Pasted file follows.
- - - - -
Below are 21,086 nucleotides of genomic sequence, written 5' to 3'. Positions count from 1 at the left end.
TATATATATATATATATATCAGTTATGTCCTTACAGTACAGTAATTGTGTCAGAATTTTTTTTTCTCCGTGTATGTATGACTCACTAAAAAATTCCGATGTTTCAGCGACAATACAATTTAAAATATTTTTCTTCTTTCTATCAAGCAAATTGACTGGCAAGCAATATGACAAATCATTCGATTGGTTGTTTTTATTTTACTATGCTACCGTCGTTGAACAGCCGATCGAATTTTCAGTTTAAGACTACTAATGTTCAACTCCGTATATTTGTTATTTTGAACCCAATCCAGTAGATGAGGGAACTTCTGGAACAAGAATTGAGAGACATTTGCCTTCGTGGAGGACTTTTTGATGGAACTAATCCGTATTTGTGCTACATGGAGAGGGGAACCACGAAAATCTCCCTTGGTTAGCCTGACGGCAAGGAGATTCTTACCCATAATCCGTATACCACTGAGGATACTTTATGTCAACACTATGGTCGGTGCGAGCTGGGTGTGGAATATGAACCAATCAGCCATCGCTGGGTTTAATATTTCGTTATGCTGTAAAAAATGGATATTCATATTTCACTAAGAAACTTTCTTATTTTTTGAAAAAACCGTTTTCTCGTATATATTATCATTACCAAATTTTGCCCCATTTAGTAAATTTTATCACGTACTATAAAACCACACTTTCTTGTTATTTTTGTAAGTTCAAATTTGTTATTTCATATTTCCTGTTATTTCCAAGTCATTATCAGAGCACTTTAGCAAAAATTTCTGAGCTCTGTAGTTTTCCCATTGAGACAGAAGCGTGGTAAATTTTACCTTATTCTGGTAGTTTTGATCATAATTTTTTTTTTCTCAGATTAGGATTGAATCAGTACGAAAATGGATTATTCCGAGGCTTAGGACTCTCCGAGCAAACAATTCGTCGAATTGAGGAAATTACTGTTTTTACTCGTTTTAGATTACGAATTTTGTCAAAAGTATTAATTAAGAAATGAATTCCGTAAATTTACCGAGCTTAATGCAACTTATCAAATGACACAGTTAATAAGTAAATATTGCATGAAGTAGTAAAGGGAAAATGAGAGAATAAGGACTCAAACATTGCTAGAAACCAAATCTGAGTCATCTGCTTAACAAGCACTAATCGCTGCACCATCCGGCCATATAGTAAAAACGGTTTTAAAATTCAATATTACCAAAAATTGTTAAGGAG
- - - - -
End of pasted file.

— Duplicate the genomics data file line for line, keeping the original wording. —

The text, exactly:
Below are 21,086 nucleotides of genomic sequence, written 5' to 3'. Positions count from 1 at the left end.
TATATATATATATATATATCAGTTATGTCCTTACAGTACAGTAATTGTGTCAGAATTTTTTTTTCTCCGTGTATGTATGACTCACTAAAAAATTCCGATGTTTCAGCGACAATACAATTTAAAATATTTTTCTTCTTTCTATCAAGCAAATTGACTGGCAAGCAATATGACAAATCATTCGATTGGTTGTTTTTATTTTACTATGCTACCGTCGTTGAACAGCCGATCGAATTTTCAGTTTAAGACTACTAATGTTCAACTCCGTATATTTGTTATTTTGAACCCAATCCAGTAGATGAGGGAACTTCTGGAACAAGAATTGAGAGACATTTGCCTTCGTGGAGGACTTTTTGATGGAACTAATCCGTATTTGTGCTACATGGAGAGGGGAACCACGAAAATCTCCCTTGGTTAGCCTGACGGCAAGGAGATTCTTACCCATAATCCGTATACCACTGAGGATACTTTATGTCAACACTATGGTCGGTGCGAGCTGGGTGTGGAATATGAACCAATCAGCCATCGCTGGGTTTAATATTTCGTTATGCTGTAAAAAATGGATATTCATATTTCACTAAGAAACTTTCTTATTTTTTGAAAAAACCGTTTTCTCGTATATATTATCATTACCAAATTTTGCCCCATTTAGTAAATTTTATCACGTACTATAAAACCACACTTTCTTGTTATTTTTGTAAGTTCAAATTTGTTATTTCATATTTCCTGTTATTTCCAAGTCATTATCAGAGCACTTTAGCAAAAATTTCTGAGCTCTGTAGTTTTCCCATTGAGACAGAAGCGTGGTAAATTTTACCTTATTCTGGTAGTTTTGATCATAATTTTTTTTTTCTCAGATTAGGATTGAATCAGTACGAAAATGGATTATTCCGAGGCTTAGGACTCTCCGAGCAAACAATTCGTCGAATTGAGGAAATTACTGTTTTTACTCGTTTTAGATTACGAATTTTGTCAAAAGTATTAATTAAGAAATGAATTCCGTAAATTTACCGAGCTTAATGCAACTTATCAAATGACACAGTTAATAAGTAAATATTGCATGAAGTAGTAAAGGGAAAATGAGAGAATAAGGACTCAAACATTGCTAGAAACCAAATCTGAGTCATCTGCTTAACAAGCACTAATCGCTGCACCATCCGGCCATATAGTAAAAACGGTTTTAAAATTCAATATTACCAAAAATTGTTAAGGAG